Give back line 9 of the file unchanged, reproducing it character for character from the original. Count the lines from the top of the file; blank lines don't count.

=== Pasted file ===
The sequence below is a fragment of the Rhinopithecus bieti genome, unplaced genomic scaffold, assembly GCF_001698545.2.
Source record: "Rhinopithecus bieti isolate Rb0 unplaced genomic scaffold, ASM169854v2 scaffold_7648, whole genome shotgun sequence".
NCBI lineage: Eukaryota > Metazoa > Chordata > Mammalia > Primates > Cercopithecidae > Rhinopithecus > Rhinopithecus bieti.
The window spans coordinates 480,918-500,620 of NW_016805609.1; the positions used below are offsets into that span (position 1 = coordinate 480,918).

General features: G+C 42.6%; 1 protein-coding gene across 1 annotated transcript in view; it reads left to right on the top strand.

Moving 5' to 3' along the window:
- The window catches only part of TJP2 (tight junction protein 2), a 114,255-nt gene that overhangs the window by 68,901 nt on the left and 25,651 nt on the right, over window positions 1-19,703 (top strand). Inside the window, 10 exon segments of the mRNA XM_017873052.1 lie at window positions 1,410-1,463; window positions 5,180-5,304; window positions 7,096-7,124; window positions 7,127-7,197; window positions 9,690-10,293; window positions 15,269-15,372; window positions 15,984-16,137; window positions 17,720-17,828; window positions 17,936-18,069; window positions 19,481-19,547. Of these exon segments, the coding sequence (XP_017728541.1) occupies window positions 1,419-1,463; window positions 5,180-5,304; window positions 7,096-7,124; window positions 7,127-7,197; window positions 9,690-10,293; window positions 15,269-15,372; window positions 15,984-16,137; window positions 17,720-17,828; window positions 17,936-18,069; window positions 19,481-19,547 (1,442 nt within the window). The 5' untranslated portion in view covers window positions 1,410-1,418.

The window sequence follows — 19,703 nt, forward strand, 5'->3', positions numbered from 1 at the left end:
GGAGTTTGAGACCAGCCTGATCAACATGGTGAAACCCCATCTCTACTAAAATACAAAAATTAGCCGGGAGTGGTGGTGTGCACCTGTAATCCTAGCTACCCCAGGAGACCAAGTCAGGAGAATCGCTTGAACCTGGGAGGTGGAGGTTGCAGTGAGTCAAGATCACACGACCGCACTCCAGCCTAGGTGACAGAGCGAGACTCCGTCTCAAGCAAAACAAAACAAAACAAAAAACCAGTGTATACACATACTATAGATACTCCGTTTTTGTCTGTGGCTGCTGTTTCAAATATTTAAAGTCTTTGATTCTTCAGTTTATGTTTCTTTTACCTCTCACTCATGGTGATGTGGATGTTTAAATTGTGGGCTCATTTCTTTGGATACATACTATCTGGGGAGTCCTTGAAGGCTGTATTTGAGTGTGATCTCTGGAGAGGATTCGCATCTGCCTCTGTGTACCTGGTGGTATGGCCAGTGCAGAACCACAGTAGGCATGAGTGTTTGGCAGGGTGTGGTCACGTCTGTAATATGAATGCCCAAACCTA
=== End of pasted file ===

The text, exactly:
GGAGTTTGAGACCAGCCTGATCAACATGGTGAAACCCCATCTCTACTAAAATACAAAAATTAGCCGGGAGTGGTGGTGTGCACCTGTAATCCTAGCTACCCCAGGAGACCAAGTCAGGAGAATCGCTTGAACCTGGGAGGTGGAGGTTGCAGTGAGTCAAGATCACACGACCGCACTCCAGCCTAGGTGACAGAGCGAGACTCCGTCTCAAGCAAAACAAAACAAAACAAAAAACCAGTGTATACACATACTATAGATACTCCGTTTTTGTCTGTGGCTGCTGTTTCAAATATTTAAAGTCTTTGATTCTTCAGTTTATGTTTCTTTTACCTCTCACTCATGGTGATGTGGATGTTTAAATTGTGGGCTCATTTCTTTGGATACATACTATCTGGGGAGTCCTTGAAGGCTGTATTTGAGTGTGATCTCTGGAGAGGATTCGCATCTGCCTCTGTGTACCTGGTGGTATGGCCAGTGCAGAACCACAGTAGGCATGAGTGTTTGGCAGGGTGTGGTCACGTCTGTAATATGAATGCCCAAACCTA